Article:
1: Minneapolis-St. Paul-Bloomington Minn.-Wisc.
Health Index: 91.6
2011 Population Forecast: 3,326,400
2011 Total Building Permit Forecast: 4,511
2012 Total Building Permit Forecast: 10,118
If home prices are an indicator of market health–and some would say they are the best indicator–then Minneapolis is very healthy indeed. Home prices are expected to rise 8% next year, the highest rate among the 100 largest housing markets, and a big reason that Minneapolis finishes atop our healthy markets list.
A major hub for medical technology and the headquarters for many large corporations, Minneapolis appears poised for a big rebound in housing. One reason is that employment is forecasted to grow 2.5% next year. Building permit activity fell 21% in the first half of 2011, but it’s expected to more than double in 2012.
One negative in the market is that home prices plunged during the first half of 2011. Median home prices, $147,300 after the first half of the year, are down from $229,200 in 2006, a 36% drop that is close to the national average. Home prices have fallen 13% this year due to an increase in foreclosure sales. But Hanley Wood Market Intelligence expects prices to rebound next year.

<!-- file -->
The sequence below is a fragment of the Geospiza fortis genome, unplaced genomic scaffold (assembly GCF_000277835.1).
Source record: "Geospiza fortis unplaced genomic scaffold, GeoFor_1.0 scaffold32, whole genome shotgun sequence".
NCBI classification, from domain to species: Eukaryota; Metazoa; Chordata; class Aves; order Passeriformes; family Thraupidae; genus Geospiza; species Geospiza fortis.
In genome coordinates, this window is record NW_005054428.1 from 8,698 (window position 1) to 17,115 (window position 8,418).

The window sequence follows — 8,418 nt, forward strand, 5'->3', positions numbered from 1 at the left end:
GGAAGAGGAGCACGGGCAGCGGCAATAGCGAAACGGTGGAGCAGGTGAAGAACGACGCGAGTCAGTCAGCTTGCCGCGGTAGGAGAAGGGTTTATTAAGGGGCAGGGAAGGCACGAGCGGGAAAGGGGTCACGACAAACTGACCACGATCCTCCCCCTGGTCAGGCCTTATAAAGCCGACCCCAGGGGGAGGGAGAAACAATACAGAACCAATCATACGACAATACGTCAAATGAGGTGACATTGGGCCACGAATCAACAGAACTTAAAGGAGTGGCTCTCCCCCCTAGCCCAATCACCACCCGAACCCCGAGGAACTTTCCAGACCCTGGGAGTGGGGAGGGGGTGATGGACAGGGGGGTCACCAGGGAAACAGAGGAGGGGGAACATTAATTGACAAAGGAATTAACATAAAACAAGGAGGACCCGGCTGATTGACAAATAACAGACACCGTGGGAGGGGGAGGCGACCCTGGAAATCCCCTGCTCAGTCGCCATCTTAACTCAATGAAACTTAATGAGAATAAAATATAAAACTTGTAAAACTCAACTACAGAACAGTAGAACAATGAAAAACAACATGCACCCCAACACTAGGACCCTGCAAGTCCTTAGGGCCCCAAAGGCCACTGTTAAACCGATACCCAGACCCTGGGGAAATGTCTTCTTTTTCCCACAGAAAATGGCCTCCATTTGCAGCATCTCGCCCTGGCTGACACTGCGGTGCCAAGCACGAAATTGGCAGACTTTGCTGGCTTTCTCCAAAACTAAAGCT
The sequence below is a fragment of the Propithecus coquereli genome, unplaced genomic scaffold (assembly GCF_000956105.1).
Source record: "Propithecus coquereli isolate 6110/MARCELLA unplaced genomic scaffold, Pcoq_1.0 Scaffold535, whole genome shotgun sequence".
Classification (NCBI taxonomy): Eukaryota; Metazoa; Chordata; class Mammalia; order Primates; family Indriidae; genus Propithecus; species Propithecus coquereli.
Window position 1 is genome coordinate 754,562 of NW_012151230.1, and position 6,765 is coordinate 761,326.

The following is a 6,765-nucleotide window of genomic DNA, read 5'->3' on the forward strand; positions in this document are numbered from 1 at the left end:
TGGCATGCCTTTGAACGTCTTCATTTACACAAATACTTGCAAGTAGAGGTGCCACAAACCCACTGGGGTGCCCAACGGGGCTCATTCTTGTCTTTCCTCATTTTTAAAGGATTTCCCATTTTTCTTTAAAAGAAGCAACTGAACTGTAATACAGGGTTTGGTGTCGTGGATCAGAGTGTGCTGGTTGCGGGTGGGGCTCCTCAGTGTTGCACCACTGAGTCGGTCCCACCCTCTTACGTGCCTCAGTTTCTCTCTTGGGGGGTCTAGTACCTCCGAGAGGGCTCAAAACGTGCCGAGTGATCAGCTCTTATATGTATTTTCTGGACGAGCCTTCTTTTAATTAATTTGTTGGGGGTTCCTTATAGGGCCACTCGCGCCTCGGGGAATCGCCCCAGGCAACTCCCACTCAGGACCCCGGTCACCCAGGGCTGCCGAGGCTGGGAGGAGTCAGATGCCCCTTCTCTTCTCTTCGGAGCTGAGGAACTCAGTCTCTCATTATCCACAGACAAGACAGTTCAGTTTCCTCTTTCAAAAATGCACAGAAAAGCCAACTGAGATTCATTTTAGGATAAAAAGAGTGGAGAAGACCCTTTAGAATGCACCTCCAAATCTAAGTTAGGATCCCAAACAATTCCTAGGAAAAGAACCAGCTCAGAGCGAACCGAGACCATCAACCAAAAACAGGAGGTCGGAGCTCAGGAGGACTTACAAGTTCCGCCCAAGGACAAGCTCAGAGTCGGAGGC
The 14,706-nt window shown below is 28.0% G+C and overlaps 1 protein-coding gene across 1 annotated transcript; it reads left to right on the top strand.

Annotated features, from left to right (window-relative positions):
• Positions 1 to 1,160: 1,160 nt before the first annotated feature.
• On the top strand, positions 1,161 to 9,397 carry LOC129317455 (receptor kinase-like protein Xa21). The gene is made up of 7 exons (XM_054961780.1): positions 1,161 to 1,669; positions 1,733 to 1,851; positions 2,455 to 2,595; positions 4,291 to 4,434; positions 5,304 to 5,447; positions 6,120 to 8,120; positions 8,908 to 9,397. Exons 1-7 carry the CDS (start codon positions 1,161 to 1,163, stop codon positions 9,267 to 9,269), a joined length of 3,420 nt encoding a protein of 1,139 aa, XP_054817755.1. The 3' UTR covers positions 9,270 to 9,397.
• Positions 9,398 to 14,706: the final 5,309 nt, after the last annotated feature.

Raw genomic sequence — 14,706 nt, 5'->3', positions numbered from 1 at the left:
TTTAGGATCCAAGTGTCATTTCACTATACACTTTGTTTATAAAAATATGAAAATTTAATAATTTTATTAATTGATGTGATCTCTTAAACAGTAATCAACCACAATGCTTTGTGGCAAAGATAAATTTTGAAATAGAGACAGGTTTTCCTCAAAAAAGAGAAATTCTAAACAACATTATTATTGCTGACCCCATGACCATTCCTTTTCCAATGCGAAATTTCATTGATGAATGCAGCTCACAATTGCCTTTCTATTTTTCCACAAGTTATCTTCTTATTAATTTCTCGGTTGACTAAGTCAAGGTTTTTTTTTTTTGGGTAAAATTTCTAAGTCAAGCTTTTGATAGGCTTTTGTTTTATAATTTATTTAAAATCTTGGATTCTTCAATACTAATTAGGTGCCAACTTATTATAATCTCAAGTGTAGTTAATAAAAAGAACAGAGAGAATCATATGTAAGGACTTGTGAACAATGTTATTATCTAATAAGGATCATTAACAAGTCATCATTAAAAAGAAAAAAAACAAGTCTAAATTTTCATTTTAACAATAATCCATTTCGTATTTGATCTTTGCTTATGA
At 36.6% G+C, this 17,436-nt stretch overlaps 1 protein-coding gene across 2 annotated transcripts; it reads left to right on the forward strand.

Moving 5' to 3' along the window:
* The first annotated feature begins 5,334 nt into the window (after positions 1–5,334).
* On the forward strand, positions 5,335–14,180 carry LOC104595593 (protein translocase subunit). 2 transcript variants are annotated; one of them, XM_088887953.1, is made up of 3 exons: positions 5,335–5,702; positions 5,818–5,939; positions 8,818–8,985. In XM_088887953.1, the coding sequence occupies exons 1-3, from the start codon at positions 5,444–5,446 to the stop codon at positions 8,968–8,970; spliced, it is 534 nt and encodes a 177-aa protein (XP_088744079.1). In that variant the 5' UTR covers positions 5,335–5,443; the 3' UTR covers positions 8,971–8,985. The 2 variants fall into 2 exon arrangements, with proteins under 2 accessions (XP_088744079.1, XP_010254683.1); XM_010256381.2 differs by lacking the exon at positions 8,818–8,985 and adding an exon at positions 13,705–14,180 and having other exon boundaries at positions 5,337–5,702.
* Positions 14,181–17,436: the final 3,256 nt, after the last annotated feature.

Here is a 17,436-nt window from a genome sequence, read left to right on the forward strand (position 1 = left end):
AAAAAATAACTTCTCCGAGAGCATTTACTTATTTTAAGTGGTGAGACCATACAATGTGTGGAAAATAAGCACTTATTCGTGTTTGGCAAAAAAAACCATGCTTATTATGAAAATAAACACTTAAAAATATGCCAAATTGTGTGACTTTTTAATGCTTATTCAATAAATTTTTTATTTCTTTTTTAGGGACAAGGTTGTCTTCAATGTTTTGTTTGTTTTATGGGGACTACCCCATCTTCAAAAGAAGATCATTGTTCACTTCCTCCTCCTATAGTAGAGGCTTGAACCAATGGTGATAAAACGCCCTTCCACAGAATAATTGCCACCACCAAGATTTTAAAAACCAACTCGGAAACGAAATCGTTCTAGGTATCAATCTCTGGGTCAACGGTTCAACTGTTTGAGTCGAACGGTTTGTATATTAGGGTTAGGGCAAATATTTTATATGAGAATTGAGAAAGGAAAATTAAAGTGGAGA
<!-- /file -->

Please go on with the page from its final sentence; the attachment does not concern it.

The apartment market has been particularly strong in Minneapolis. As vacancy rates fell from 5% to 2.4%, developers started new projects, many aimed at a growing millennial (18-to-30 years old) population. Vacant units are reportedly hard to find in downtown Minneapolis and St. Paul.
Visit our Local Markets page for Minneapolis-St. Paul, MN to see more data and analysis.
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